In 2018, United Airlines refused to allow a peacock onboard its flight as an emotional support animal. Now airlines have the DOT on their side as the new rules allow them to limit animals on planes to qualified service animals who are trained to assist individuals with disabilities.
For years, commercial airlines were required to allow passengers to bring service animals onboard flights. Most of us think of service animals as those that help people with obvious disabilities, such as guide dogs for the blind. Many believe some passengers abused that rule to bring all sorts of animals aboard commercial airplanes for reasons such as emotional support. As a result, airlines had to deal with ducks, goats, pigs, even a peacock or a kangaroo. They suspected some folks falsely claimed their pets were service animals just so they could bring them on the flight.
Well, it seems the circus is over. In December, new rules set forth by the Department of Transportation narrowly define a service animal as a dog, more specifically one “individually trained to perform tasks for the benefit of a qualified individual with a disability.” The passenger traveling with a service dog must present a completed Service Animal Air Transportation Form issued by the DOT, listing details about the dog’s health, behavior and training.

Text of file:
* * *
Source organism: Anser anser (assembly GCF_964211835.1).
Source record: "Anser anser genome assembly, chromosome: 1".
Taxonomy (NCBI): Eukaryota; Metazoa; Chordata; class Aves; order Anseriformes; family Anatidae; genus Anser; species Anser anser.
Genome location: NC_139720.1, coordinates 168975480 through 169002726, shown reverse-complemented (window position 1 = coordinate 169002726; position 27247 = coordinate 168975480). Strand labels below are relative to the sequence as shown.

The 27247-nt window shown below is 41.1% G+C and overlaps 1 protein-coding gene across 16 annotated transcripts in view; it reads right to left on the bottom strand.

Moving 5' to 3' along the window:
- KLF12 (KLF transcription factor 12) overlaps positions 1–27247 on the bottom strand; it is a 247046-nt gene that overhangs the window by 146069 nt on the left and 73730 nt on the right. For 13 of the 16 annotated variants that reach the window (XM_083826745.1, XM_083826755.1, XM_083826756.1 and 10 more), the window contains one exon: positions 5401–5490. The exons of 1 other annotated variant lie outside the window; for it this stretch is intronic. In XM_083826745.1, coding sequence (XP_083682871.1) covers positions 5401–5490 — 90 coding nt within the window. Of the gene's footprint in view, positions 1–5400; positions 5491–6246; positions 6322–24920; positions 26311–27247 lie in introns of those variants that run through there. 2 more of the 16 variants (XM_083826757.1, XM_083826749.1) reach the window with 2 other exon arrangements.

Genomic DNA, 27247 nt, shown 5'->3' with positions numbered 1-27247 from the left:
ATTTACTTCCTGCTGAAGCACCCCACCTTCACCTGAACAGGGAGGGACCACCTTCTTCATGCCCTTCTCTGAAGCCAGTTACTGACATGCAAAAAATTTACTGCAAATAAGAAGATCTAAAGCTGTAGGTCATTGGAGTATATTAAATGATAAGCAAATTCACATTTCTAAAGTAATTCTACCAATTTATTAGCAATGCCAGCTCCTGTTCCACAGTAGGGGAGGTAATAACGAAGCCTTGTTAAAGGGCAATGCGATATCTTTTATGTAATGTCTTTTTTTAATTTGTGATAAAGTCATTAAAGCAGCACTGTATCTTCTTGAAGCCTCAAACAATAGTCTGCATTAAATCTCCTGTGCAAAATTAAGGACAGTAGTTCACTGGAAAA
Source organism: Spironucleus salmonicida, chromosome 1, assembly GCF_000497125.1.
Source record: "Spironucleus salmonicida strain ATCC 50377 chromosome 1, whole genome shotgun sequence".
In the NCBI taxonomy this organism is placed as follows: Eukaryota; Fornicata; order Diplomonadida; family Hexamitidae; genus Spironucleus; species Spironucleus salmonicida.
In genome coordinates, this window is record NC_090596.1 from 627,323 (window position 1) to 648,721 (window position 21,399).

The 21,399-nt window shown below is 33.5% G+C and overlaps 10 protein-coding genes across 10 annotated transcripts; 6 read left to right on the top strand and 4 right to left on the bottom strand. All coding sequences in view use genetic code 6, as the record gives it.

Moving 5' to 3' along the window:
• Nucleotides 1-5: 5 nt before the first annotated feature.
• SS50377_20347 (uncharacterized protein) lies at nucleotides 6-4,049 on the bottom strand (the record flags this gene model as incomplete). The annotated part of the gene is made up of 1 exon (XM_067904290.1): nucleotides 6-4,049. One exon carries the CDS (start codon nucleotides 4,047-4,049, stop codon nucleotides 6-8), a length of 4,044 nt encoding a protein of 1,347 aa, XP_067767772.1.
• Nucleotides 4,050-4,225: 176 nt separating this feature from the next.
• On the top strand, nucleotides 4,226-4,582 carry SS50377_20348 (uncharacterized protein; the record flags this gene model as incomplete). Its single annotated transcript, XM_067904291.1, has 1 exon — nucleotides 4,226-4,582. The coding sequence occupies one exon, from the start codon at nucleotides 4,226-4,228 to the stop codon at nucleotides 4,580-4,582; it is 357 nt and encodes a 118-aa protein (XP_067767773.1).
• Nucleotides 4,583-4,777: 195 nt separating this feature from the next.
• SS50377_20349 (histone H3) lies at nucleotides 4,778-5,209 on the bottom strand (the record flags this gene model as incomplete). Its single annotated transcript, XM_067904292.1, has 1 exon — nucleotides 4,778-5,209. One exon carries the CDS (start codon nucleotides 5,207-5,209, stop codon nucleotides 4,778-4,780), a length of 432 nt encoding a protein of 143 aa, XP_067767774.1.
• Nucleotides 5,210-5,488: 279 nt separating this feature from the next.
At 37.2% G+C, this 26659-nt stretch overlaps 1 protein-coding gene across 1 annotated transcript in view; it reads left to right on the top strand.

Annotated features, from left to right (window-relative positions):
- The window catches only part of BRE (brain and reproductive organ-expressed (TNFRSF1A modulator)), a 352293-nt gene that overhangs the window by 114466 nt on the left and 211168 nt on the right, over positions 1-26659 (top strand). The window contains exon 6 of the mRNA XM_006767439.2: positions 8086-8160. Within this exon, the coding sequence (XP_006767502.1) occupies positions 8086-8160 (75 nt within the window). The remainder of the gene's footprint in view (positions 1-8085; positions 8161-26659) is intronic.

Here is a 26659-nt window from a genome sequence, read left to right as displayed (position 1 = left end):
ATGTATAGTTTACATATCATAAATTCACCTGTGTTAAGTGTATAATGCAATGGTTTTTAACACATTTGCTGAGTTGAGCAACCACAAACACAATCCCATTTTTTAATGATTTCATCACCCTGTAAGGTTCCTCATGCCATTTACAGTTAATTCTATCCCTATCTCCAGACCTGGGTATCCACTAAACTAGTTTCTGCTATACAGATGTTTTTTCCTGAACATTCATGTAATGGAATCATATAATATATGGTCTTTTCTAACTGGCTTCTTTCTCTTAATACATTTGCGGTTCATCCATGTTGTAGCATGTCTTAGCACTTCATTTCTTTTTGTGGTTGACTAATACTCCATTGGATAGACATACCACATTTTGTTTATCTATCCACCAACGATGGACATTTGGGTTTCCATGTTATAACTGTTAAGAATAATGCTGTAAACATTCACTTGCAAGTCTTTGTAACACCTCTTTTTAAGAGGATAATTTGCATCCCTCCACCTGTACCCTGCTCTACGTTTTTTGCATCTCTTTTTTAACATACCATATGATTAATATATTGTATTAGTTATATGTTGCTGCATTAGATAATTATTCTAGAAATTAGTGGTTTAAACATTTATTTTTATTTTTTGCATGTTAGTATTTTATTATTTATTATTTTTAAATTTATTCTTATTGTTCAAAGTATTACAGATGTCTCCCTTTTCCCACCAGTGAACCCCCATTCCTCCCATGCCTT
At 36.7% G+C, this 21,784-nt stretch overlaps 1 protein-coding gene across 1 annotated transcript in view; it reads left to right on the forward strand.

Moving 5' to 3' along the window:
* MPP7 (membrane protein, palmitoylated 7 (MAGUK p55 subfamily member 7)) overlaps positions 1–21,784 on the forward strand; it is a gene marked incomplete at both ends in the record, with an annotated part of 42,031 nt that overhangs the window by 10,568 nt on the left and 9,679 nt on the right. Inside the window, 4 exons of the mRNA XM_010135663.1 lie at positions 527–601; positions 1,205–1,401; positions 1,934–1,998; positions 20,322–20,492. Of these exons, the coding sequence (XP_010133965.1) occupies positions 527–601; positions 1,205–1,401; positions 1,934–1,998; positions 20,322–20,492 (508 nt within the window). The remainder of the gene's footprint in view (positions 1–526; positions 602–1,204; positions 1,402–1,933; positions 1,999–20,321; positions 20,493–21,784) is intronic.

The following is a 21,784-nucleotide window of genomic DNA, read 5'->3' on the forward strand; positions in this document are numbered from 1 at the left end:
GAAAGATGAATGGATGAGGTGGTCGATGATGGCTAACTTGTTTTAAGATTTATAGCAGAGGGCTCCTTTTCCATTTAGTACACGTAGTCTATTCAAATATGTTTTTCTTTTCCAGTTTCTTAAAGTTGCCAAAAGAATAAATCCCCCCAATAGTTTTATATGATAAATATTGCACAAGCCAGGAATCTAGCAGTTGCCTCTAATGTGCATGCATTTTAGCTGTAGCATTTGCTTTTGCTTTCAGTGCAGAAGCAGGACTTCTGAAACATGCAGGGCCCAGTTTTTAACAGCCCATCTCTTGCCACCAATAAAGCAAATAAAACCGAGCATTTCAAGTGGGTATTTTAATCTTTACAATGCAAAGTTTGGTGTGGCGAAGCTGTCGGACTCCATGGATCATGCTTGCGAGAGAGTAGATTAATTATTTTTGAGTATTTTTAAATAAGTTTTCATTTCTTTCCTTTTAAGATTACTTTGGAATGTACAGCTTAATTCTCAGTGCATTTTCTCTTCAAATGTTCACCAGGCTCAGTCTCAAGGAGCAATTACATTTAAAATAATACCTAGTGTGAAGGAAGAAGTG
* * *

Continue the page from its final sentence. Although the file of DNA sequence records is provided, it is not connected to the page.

Several airlines immediately changed their policies to limit which animals would be allowed on board their planes, and others followed suit. Now, Southwest Airlines announced that, beginning March 1st, it will allow only a trained service dog, with credentials, to travel with a customer – in effect, banning emotional support animals. They referenced the many concerns raised by airline personnel and passengers about problems caused by untrained animals in the plane’s cabin.
The airlines all say they believe the new policy will help enhance the overall travel experience for everyone, while keeping air travel accessible for passengers with disabilities.
For some who do not want to leave their pets behind when they travel, the plane’s cargo hold may be the only option; but most pet experts say, that can put your best friend at serious risk. If you love your pet, you might want to find another way to travel. Or, consider a stay-cation, where you can both be safe – at home - together – when you’re speaking of pets.